Late-winter frigid temps lead to crashes throughout Illinois
Don’t let the sunshine fool you: it is definitely still winter outside. Don’t think so? Just ask the hundreds of Illinois drivers involved in motor vehicle accidents, throughout the state in the wake of yet another blast of arctic weather. Law enforcement agencies across the Midwest have reported numerous injury-causing accidents, some of which – like the one that took the lives of four teenagers outside of Wilmington – have been fatal.
The danger of black ice
One of the greatest threats to drivers on days when temperatures fluctuate is the phenomenon of black ice. Black ice shows up when the heat of exhaust and friction from tires temporarily melt frozen precipitation on the road’s surface. Once the temperature drops below freezing again, the surface refreezes, forming an icy layer that is nearly invisible to the naked eye.
Black ice is commonplace in Illinois in the wintertime, and many drivers take precautions like lowering their vehicle’s speed, not making sudden movements (which could spin the vehicle out of control if ice is encountered) and having winter/snow tires put on their cars. Unfortunately, those same drivers who are careful in the height of winter weather can become complacent when spring is around the corner, assuming that warmer daytime temperatures mean that the roads are all clear. That type of assumption can lead to serious car accidents, though.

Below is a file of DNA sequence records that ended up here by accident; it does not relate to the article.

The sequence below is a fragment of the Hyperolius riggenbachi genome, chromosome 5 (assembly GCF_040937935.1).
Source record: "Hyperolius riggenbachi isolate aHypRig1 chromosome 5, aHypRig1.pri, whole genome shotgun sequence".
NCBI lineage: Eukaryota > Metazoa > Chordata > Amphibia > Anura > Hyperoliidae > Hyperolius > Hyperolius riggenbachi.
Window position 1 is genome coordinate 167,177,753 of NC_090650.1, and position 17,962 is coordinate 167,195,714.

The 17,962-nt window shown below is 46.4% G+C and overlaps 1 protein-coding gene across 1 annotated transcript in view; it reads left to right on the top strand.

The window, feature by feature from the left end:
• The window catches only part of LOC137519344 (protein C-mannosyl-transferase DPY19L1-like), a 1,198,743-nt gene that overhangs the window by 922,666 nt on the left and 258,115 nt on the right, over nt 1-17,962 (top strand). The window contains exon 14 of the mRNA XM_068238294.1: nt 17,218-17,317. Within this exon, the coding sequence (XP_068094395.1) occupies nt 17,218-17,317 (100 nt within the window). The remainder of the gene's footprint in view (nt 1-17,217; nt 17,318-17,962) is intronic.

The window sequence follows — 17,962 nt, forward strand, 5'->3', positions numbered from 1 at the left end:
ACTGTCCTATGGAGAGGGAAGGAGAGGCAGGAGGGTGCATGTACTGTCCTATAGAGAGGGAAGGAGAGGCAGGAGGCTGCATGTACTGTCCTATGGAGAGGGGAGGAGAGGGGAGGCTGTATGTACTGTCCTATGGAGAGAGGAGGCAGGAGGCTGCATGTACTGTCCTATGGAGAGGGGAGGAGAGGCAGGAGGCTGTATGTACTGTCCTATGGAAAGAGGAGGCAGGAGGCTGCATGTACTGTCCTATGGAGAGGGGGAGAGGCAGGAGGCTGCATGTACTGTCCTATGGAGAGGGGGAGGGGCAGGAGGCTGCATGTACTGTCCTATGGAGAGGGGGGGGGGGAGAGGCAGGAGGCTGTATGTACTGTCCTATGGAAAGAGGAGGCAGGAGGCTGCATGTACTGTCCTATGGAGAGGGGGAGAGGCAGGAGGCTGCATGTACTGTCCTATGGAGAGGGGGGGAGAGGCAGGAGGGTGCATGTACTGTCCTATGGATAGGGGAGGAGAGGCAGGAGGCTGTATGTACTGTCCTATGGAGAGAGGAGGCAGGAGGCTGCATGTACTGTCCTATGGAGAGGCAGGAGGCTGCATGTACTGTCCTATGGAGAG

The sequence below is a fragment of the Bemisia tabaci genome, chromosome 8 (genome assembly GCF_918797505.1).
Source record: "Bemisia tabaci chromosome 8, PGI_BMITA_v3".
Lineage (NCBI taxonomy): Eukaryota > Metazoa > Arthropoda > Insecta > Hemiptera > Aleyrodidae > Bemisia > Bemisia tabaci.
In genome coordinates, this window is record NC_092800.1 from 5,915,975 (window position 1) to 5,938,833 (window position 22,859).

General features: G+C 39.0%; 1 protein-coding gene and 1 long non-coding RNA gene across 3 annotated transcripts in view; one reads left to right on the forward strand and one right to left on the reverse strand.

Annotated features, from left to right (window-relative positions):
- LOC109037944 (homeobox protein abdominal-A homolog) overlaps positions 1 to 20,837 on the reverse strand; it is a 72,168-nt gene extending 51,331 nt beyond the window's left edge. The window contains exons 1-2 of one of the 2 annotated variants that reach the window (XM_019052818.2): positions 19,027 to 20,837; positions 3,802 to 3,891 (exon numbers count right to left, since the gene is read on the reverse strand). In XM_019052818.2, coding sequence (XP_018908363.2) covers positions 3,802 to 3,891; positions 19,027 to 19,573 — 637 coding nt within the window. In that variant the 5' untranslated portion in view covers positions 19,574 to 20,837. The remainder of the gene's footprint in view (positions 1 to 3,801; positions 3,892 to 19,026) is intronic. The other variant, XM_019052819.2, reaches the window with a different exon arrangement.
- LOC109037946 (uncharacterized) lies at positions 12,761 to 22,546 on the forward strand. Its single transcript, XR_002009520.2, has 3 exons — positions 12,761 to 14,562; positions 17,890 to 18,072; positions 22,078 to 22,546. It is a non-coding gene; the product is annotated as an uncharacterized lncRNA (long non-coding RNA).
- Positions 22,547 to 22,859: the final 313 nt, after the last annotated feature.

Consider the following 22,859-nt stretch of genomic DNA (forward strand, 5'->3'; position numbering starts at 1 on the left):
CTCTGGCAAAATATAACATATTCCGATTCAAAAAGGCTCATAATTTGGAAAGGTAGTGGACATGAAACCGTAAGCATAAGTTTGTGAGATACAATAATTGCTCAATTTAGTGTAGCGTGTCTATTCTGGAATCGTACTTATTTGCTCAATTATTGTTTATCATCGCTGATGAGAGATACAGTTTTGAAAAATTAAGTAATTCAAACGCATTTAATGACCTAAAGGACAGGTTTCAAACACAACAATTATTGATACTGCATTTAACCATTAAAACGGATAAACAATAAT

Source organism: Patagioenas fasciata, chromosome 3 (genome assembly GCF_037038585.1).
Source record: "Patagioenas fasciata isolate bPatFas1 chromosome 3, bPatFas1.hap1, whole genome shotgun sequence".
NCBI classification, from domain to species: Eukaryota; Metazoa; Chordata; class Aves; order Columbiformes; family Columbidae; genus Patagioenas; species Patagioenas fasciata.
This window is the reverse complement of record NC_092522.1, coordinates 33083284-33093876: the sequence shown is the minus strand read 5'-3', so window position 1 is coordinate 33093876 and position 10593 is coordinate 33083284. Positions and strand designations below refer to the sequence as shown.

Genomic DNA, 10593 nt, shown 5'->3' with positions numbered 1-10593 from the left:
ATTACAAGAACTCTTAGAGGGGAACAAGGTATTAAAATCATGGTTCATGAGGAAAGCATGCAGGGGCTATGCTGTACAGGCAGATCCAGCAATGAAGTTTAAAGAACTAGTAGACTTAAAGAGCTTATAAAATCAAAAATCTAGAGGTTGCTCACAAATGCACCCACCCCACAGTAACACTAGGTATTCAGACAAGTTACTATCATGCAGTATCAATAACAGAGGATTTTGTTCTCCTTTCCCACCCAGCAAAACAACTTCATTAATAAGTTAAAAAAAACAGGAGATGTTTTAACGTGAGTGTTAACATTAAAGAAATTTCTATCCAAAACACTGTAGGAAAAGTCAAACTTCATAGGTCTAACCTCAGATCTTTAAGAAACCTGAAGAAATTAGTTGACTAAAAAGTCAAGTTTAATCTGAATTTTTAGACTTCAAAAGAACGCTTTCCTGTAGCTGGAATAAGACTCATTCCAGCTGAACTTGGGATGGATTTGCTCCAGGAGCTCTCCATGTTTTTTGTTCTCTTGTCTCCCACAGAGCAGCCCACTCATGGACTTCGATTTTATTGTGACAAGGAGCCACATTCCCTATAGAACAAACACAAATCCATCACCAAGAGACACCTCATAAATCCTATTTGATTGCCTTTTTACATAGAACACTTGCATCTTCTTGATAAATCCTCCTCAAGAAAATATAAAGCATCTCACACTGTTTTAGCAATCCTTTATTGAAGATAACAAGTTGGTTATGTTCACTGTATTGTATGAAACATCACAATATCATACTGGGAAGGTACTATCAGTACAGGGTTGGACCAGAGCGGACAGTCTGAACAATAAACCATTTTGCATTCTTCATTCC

Drivers can hit patches of black ice without warning, sending a vehicle spinning out of control, unable to avoid striking other vehicles, sliding off the roadway or slamming into stationary objects like light poles or buildings. A preliminary investigation into that fatal Wilmington accident shows that the teenaged driver likely hit a patch of ice, skidded out of control, slid through a guardrail and ended up in a partially frozen creek.
Other cold-weather road hazards
The inconsistency of the weather as winter transitions into spring doesn’t just cause black ice on the highways, though. The run-off from melting snow can form a thick layer of ice on driveways, side streets and parking lots, too, leading to more low-speed accidents, which are still dangerous. Traumatic brain injuries, broken bones and serious bruising can happen when vehicles are going only a few miles per hour.
Melting snow during the day freezing again at night can also wreak havoc on road surfaces, buckling asphalt and causing potholes that will throw off a vehicle’s alignment, and sometimes result in crashes. Late-season snowstorms will often pack snow onto road surfaces, leading to hidden hazards like debris, patches of unstable road surface or holes.
Have you or a loved one been hurt in an Illinois car accident due to the fault of another person? If so, consider seeking the advice of an experienced personal injury attorney in your area to learn more about your legal rights and options you may have to hold the responsible party (or parties) accountable.